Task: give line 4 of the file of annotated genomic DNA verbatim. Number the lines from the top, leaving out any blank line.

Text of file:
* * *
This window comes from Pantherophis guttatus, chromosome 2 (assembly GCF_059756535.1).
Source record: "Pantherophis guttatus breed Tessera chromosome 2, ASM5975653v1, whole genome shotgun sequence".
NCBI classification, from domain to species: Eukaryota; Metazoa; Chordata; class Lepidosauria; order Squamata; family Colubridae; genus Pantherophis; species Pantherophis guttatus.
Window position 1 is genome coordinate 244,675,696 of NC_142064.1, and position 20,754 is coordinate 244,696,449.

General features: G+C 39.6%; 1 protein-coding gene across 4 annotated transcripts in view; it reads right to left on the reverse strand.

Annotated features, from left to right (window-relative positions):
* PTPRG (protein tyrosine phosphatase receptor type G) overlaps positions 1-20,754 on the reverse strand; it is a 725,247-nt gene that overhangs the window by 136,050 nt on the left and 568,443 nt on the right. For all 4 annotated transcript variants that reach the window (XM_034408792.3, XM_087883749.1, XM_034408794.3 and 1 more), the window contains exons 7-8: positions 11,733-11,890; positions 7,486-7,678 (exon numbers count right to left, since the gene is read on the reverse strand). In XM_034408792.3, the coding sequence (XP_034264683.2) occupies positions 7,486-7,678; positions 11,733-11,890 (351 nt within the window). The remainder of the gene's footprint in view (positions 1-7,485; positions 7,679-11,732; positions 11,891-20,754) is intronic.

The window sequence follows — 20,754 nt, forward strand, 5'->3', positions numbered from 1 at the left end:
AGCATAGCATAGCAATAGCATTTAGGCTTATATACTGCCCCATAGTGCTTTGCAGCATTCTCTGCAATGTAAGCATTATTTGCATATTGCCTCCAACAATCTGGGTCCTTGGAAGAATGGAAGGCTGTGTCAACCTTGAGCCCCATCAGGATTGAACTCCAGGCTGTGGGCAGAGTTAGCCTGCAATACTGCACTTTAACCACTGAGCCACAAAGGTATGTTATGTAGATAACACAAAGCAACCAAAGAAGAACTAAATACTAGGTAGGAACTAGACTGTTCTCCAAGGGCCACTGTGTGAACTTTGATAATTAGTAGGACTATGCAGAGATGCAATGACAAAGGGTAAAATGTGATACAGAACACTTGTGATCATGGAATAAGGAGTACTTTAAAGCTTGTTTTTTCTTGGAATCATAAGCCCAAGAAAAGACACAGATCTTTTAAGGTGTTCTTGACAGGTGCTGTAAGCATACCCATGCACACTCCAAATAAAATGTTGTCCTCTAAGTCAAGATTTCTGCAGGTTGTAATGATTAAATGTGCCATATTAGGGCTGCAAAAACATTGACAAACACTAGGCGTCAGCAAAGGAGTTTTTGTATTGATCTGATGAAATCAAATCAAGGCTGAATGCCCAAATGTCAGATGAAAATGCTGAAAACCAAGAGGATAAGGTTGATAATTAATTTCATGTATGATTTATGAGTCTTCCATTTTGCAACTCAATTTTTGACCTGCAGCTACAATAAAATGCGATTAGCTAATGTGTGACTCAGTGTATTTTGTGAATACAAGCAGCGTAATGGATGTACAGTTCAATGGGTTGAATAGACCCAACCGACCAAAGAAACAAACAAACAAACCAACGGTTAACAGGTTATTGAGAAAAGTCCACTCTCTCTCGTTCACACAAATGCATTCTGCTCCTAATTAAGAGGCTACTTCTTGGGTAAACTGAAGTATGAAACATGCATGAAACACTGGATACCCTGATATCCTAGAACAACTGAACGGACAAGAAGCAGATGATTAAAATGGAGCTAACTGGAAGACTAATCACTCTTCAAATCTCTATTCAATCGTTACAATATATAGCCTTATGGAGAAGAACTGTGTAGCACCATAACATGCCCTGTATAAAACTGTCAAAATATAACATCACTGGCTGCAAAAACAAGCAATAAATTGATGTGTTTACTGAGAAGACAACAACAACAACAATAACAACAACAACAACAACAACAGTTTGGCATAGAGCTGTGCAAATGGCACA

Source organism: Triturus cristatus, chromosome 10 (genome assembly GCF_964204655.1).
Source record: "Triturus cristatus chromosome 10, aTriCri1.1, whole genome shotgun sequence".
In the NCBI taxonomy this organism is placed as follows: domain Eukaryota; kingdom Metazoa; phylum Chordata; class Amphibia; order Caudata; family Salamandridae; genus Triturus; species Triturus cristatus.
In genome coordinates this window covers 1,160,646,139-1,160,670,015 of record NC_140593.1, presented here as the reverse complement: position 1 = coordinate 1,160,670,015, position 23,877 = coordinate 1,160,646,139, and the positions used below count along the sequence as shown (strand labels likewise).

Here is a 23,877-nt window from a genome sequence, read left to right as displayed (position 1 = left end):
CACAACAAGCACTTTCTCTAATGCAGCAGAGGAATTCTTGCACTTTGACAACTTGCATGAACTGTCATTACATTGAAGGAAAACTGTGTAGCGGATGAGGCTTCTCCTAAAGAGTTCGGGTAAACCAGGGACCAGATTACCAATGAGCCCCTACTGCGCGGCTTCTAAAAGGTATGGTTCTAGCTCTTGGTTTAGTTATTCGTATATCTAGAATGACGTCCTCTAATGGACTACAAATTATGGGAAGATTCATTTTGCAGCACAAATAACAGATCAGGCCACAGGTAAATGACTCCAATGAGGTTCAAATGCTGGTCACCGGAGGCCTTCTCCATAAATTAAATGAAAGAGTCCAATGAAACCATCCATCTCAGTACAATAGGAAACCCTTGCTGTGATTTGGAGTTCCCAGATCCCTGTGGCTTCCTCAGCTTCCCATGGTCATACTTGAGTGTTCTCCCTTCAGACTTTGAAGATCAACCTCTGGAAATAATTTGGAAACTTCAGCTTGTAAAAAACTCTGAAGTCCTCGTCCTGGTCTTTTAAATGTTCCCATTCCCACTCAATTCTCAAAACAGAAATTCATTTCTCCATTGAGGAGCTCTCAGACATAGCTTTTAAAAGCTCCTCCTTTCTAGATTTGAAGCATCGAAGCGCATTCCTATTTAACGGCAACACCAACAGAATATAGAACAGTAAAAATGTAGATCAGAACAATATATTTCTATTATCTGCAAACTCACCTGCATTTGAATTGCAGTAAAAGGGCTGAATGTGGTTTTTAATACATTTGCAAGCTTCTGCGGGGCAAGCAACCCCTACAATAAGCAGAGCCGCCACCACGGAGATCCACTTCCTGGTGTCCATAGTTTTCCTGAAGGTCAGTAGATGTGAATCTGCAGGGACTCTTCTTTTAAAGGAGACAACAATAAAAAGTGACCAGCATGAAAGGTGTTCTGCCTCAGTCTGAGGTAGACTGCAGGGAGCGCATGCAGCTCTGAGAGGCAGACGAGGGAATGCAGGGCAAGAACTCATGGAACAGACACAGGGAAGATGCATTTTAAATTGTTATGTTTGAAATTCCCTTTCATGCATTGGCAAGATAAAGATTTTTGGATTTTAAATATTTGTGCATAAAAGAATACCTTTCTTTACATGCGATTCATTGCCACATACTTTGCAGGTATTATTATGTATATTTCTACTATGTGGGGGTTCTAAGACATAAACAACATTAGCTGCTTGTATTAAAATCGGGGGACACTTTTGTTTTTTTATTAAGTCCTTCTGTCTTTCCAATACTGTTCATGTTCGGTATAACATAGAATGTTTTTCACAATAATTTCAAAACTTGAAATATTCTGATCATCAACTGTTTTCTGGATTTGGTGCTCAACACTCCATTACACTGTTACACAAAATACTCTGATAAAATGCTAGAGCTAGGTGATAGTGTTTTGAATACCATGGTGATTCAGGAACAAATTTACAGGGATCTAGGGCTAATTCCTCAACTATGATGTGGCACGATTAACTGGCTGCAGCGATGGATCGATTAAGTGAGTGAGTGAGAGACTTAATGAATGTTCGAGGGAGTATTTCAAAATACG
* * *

Window position 1 is genome coordinate 244,675,696 of NC_142064.1, and position 20,754 is coordinate 244,696,449.